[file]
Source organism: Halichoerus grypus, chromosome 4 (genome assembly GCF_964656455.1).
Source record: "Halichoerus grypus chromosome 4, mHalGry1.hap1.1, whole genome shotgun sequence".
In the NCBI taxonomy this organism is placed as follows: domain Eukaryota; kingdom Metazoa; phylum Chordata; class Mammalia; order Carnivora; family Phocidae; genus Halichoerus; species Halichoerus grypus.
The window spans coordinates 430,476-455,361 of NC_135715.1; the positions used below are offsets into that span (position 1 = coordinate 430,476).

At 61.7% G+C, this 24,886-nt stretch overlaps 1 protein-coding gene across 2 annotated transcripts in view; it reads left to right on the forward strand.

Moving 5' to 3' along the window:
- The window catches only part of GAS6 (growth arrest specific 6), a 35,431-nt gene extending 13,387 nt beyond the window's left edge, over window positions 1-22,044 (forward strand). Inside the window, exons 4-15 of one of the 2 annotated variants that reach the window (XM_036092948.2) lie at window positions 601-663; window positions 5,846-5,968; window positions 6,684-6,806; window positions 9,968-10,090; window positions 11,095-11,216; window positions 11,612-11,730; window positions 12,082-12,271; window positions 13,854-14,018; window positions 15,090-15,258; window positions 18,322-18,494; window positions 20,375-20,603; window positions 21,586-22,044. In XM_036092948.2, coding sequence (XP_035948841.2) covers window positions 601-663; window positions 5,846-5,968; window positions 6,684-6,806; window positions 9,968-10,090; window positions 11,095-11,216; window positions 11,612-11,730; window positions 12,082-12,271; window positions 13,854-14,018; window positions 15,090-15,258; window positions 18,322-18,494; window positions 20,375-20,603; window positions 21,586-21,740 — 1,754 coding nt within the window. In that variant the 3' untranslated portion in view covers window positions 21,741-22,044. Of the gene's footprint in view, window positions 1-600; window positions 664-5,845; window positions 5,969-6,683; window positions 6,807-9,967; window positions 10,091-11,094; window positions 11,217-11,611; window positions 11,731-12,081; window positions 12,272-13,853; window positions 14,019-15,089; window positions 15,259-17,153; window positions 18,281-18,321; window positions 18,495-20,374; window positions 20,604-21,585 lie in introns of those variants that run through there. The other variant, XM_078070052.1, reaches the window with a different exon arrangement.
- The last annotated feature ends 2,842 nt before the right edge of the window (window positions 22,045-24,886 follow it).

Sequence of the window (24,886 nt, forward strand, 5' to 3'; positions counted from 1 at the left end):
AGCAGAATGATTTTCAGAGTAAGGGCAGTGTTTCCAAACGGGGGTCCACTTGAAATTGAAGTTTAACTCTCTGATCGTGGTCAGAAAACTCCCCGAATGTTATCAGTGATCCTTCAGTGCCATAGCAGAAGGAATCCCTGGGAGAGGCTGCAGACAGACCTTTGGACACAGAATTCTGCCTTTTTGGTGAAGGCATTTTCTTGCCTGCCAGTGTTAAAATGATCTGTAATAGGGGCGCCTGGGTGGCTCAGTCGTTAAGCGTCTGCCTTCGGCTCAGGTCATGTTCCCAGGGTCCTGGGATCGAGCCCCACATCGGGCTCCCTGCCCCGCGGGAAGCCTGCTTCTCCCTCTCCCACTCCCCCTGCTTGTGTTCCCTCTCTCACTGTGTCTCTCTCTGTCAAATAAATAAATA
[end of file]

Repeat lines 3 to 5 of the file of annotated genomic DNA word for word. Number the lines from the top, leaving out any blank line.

In the NCBI taxonomy this organism is placed as follows: domain Eukaryota; kingdom Metazoa; phylum Chordata; class Mammalia; order Carnivora; family Phocidae; genus Halichoerus; species Halichoerus grypus.
The window spans coordinates 430,476-455,361 of NC_135715.1; the positions used below are offsets into that span (position 1 = coordinate 430,476).

At 61.7% G+C, this 24,886-nt stretch overlaps 1 protein-coding gene across 2 annotated transcripts in view; it reads left to right on the forward strand.